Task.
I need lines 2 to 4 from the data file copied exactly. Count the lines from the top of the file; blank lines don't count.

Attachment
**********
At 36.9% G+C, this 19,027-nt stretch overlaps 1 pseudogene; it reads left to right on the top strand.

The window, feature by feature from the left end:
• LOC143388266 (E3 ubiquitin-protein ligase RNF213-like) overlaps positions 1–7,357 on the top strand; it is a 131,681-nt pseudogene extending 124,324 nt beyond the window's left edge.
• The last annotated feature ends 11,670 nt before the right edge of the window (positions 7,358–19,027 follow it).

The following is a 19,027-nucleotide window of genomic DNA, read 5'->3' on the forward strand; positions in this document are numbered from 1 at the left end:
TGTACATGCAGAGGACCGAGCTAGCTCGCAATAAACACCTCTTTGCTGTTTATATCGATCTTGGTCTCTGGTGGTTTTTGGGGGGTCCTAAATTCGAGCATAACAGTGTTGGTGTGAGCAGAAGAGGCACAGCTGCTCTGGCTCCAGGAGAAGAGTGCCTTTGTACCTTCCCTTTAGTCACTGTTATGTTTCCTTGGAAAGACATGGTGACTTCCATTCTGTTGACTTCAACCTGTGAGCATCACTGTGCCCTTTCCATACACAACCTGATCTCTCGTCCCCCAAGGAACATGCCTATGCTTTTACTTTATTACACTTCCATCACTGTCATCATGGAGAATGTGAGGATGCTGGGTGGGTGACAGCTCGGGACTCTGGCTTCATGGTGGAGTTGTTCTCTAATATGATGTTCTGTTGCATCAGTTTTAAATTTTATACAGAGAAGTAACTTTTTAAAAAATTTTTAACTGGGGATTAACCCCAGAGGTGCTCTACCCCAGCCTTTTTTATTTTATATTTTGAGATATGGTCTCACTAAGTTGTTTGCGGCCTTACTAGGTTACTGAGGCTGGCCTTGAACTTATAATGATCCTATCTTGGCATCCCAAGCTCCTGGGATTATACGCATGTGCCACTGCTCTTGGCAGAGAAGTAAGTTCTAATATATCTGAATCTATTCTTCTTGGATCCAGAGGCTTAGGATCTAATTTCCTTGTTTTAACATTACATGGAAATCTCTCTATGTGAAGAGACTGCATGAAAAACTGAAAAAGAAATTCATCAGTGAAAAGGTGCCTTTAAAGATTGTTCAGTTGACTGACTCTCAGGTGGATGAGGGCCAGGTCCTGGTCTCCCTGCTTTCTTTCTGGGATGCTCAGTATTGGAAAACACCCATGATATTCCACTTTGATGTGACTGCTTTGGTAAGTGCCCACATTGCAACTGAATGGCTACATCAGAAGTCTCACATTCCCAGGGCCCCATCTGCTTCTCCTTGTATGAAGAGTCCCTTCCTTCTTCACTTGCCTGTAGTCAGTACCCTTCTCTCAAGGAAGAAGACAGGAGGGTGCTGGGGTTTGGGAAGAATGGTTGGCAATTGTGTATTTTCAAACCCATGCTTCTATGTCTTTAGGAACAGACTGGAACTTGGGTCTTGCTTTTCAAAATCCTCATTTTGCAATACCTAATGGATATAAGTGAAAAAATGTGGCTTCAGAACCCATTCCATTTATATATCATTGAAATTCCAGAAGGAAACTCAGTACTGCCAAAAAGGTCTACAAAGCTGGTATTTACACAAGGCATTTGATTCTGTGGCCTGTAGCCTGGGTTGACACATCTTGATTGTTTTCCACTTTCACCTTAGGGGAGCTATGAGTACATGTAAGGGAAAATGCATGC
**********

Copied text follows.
The window, feature by feature from the left end:
• LOC143388266 (E3 ubiquitin-protein ligase RNF213-like) overlaps positions 1–7,357 on the top strand; it is a 131,681-nt pseudogene extending 124,324 nt beyond the window's left edge.
• The last annotated feature ends 11,670 nt before the right edge of the window (positions 7,358–19,027 follow it).